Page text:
Stephen Azubuike, a third-year psychobiology student who participated in the video, said that he identifies with the frustrations that Stokes mentions in the video.

Azubuike said that some black male students on campus drifted toward each other to form an interconnected group since they are such a small percentage of students. He added that he thinks black students, including himself, do not receive the proper resources they need to succeed.

The video mentions a campaign called Invest in Graduations; Not Incarceration, Transform Education, commonly known as IGNITE. The campaign is aimed at increasing retention rates for underrepresented students and increasing racial diversity in higher education, said Maryssa Hall, Undergraduate Students Association Council external vice president.

Stokes said he thinks part of the problem of a lack of racial diversity stems from the absence of affirmative action policies in college admissions processes.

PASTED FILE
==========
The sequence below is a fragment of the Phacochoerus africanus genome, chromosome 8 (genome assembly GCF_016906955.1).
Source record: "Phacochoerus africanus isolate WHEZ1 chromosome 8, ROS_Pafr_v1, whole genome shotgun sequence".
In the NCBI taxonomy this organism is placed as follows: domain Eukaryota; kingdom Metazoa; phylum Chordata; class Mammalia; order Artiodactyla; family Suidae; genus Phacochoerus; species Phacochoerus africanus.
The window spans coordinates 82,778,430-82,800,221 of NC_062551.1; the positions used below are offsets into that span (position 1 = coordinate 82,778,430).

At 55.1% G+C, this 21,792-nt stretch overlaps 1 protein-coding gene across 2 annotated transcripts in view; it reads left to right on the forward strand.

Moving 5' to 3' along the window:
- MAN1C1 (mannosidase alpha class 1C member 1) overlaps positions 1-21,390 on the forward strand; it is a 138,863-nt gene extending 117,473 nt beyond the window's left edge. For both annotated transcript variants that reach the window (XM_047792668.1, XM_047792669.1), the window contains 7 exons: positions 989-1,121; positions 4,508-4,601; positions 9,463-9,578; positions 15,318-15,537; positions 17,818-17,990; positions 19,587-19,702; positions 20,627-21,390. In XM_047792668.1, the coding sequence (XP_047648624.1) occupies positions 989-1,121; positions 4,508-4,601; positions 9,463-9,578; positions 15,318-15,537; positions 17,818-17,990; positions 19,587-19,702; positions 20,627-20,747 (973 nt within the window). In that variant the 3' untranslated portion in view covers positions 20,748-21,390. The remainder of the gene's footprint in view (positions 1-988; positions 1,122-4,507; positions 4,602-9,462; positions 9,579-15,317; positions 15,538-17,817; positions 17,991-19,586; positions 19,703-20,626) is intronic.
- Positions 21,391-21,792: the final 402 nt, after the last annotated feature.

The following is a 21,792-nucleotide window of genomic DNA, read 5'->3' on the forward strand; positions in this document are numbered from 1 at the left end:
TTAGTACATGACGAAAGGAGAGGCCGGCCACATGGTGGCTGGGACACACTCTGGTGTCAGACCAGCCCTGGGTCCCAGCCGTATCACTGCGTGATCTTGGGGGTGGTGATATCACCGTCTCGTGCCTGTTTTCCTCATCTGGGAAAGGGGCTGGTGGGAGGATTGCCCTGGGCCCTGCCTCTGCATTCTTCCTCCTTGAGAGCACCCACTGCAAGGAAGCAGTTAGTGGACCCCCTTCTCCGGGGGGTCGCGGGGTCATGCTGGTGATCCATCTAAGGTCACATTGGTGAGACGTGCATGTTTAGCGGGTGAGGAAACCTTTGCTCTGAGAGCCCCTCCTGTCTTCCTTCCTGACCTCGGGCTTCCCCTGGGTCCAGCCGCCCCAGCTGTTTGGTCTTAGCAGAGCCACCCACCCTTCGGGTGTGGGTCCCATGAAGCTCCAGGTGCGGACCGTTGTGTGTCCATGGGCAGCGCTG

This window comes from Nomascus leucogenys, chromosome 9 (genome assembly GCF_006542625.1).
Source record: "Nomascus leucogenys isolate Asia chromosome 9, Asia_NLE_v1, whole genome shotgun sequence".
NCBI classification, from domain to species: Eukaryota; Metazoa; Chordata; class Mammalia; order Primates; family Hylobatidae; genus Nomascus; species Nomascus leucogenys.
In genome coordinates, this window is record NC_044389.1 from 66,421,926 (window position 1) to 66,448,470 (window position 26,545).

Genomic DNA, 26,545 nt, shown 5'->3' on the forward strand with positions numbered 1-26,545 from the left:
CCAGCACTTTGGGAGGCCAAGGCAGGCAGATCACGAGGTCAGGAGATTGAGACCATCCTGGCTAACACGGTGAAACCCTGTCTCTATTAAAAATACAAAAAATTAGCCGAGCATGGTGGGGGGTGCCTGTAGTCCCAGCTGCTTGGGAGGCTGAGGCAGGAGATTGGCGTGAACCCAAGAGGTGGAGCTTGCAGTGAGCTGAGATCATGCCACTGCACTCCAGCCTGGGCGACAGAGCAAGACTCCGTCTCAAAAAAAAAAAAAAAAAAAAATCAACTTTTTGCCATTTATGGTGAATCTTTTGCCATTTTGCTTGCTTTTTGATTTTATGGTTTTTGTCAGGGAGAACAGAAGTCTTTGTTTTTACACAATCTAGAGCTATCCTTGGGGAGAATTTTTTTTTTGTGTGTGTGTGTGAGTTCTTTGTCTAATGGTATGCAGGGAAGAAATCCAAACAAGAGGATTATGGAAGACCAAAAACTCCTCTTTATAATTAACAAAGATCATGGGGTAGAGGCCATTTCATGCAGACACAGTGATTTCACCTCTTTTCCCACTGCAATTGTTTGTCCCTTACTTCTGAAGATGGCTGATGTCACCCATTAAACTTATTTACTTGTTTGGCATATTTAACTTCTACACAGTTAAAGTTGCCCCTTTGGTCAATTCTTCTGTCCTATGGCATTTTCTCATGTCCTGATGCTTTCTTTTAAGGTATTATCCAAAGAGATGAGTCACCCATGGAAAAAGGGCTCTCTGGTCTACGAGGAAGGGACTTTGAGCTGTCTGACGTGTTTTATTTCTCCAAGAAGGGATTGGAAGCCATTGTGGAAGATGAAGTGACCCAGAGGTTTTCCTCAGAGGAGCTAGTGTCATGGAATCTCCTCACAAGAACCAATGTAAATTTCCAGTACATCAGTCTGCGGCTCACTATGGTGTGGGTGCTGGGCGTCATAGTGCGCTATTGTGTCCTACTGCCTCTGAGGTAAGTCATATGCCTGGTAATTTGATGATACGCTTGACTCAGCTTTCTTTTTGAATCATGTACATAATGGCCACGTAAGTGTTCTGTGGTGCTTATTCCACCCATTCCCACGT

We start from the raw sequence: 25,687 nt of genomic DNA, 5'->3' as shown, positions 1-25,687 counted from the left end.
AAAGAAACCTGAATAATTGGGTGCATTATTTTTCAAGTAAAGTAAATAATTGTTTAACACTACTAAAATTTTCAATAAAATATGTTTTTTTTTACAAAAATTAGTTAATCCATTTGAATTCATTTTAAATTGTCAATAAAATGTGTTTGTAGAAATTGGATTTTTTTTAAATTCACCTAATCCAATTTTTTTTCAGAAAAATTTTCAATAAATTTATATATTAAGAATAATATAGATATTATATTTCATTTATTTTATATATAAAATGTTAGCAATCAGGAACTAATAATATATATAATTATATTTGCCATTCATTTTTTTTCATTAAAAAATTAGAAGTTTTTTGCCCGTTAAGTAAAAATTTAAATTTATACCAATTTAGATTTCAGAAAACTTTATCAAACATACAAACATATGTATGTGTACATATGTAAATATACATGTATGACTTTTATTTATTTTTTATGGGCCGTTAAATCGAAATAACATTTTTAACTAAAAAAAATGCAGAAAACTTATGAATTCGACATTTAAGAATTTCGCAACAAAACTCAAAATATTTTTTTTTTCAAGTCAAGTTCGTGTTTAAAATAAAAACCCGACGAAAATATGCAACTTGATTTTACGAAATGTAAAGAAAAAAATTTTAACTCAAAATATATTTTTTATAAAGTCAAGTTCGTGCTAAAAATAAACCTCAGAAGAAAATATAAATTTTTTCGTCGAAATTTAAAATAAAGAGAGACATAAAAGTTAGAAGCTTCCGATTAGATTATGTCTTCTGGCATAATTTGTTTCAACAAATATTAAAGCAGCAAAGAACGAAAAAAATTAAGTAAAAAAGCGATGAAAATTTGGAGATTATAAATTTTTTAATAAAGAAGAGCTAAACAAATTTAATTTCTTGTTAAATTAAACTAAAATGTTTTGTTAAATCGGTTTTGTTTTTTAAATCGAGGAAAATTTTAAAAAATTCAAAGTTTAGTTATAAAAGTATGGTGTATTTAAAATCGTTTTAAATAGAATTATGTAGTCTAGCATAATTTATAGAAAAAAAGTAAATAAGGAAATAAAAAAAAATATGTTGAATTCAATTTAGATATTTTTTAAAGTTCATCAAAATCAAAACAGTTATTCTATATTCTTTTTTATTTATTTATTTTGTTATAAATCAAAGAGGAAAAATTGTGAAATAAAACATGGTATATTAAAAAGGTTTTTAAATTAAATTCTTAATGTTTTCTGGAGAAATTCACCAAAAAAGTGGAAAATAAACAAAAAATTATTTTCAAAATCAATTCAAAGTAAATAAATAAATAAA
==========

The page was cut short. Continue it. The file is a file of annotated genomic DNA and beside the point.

Affirmative action was voted down in 1996 after California voters passed Proposition 209 – a law that prohibits California public entities, including UCs and state schools, to consider race, gender, ethnicity or national origins in their admissions processes.

In 1998, the first year Proposition 209 took effect, UCLA’s black student acceptance rate fell from about 38 percent to 23 percent.

The IGNITE campaign is dedicated, in part, to repealing Proposition 209, Hall said.

University officials said they agree that UCLA lacks diversity and said they are trying to work within the parameters of Proposition 209 to bring more students from underrepresented communities to UCLA, Janina Montero, vice chancellor of student affairs, said in an email statement.

While UCLA cannot accept students based on race, the admissions department uses holistic review process in its decision-making. It takes into account the socioeconomic status of an applicant and whether the applicant is the first in his or her family to go to college, according to a statement from Chancellor Gene Block.